The functions of the family court: the need for joined-up policies?

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Shortly before his retirement from the post of President of the Family Court, Sir James Munby gave an extremely interesting lecture at the University of Liverpool about what he regarded as the failings of the current family court system.

He developed two principal arguments. The first focussed on what might be called the core functions of the family court; the other offered a more ‘holistic’ vision for the family justice system.

In relation to the first, Sir James noted that the core functions of the family court involved three key issues

  • determining questions of status – were a couple married or in a civil partnership or not;
  • determining what should happen to the children of marriage; and
  • determining the financial consequences of family breakdown.

He argued that the procedural rules and practices in relation to each of these questions were complex and resulted in potentially people having to go to court on more than one occasion to resolve their issues. Despite the unification of the family court under a single name, it did not and could not in practice operate as a ‘one-stop shop’.

It could be argued that these days questions of status were increasingly being determined on a ‘self-help’ basis (which would increase if the basic law on divorce were to be reformed and simplified) ; and that financial matters were being decided in special financial proceedings meetings taking place outside the formal court structure. Thus the courts were increasingly used for determining questions relating to children. But these trends should not mean that the issue of whether the family court could become more of a one stop shop should not be investigated more closely.

It was the second set of arguments – for a more holistic approach to family justice – that I found interesting. Sir James is a keen advocate of ‘problem-solving’ courts – courts that have the resources and expertise to try to deal with all the problems families may face (including, for example, criminal matters or public law issues such as immigration status) – so that families can obtain a secure basis on which they can build their future lives.

This is an interesting argument and reflects (although Sir James may not have been aware of this) research and policy development a number of years back which argued that people don’t have discrete problems (e.g. housing, or employment, or family – which are categories created by lawyers which don’t reflect how life is actually lived) but ‘clusters’ of problems. This led to interesting experiments, now regrettably abandoned for the creation of Community Legal Advice Centres or Community Legal Advice Networks, that could deal with clients in a ‘holistic’ faction.

These views are controversial, at least for lawyers, since they would mean cutting across long established categorisation of the justice system – into criminal, civil, administrative and family justice system – each with their own practices, procedures and traditions. For this reason, my hunch is that Sir James’ views may not be taken forward, at least in the short-term.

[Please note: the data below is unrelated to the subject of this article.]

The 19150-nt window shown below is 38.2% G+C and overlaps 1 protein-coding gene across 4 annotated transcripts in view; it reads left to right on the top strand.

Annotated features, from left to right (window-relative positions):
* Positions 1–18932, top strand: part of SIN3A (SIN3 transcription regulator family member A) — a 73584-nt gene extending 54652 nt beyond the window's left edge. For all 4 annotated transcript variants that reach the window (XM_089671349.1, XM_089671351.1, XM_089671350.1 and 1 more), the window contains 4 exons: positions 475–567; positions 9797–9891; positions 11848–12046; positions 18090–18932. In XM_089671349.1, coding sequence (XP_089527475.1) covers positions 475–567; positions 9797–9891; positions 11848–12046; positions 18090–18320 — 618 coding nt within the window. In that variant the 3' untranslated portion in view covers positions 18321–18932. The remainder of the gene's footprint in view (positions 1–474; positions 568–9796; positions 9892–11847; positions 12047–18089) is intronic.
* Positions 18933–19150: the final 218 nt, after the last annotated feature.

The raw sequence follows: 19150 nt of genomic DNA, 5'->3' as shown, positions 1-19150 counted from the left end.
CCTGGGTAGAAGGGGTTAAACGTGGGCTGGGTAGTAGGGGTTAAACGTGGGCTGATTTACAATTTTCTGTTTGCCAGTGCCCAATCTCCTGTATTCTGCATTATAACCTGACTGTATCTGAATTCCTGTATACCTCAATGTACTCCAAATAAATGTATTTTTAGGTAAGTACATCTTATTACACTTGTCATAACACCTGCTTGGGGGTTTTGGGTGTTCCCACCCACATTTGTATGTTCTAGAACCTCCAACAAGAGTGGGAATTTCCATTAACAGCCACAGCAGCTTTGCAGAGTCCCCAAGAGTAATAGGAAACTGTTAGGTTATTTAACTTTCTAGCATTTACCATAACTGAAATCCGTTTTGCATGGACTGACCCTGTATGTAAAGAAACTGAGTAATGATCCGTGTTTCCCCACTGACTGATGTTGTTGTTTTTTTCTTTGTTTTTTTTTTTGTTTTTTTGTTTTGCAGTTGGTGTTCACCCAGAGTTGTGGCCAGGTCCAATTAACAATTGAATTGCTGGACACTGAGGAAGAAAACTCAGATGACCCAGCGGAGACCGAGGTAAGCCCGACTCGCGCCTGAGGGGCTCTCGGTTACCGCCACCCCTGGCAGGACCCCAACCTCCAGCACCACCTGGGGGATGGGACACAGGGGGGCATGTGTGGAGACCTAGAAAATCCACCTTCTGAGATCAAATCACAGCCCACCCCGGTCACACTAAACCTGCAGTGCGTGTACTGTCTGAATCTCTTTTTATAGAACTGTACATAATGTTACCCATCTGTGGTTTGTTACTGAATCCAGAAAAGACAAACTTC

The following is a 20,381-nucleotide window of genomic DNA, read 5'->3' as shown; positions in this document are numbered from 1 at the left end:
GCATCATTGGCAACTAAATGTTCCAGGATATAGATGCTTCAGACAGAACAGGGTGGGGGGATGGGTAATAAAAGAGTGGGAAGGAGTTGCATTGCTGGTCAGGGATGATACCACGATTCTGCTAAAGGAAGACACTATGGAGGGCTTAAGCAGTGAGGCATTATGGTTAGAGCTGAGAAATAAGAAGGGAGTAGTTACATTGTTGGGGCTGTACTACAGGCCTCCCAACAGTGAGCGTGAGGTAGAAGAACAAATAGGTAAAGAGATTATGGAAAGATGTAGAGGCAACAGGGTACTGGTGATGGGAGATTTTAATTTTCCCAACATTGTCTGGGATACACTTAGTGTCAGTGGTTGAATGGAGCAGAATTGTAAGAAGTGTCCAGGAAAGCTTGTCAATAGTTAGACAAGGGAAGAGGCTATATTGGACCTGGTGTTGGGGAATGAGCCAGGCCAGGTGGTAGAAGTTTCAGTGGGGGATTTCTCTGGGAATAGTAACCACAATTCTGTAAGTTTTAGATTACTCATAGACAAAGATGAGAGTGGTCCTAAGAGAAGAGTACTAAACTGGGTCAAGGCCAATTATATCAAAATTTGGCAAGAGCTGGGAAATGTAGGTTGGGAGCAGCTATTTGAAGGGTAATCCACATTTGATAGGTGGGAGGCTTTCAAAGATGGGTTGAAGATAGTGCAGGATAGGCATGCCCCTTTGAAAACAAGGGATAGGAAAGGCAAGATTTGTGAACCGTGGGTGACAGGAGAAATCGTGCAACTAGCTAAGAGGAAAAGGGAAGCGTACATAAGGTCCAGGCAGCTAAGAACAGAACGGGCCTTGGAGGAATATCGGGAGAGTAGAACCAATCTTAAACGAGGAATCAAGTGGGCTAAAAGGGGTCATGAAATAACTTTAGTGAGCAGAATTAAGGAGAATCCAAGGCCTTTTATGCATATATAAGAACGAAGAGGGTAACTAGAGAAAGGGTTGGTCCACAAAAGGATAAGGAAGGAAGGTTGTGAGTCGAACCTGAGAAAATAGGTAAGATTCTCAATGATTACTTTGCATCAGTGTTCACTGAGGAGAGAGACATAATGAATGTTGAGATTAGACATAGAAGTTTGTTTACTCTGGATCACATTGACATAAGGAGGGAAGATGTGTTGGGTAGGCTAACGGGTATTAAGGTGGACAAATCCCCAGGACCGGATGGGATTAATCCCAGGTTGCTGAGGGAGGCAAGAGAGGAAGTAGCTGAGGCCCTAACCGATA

But I thought his arguments were rather refreshing, and worth thinking about.

You can read his lecture at https://www.judiciary.uk/wp-content/uploads/2018/05/speech-by-pfd-what-is-family-law.pdf

 

 

 

 

 

 

 

 

 

 

 

 

 

 

 

 

 

 

Written by lwtmp

September 6, 2018 at 11:50 am

The future of Family Drug and Alcohol Courts

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For a number of years, Family Drug and Alcohol Courts (FDAC) have existed in a small number of court locations in England. Inspired by a model developed in the USA, Judge Nicholas Crichton thought that such courts could offer a ‘problem-solving’ approach for families caught up in the justice system, because of the negative interactions between the use of drugs or alcohol and the treatment of children. If parents could be helped to kick their habits, it was argued, this might enable families to be kept together, rather than divided with children being taken into care.

Although judges and ministers like the concept, the roll out of the concept has been left very much to local initiatives. In 2015, a FDAC National Unit was created to support existing schemes (there are currently 10 teams, working in 15 courts, service families in 23 local authorities) and to encourage the development of new schemes.

In June 2018, the National Unit announced that it would have to close, as central government funding was being withdrawn from the Unit. Since then, a firm of solicitors has stumped up £12,500 for 3 years, and is leading a fundraising campaign to obtain the £250,000 needed to keep the Unit open.

The schemes themselves are also funded on a cash limited ad hoc basis. For example, in October 2017, £6m was awarded to the Tavistock and Portman NHS Foundation Trust to enable the work of FDAC teams to be extended to more boroughs in London. The grant was made from the Government’s Life Chances Fund.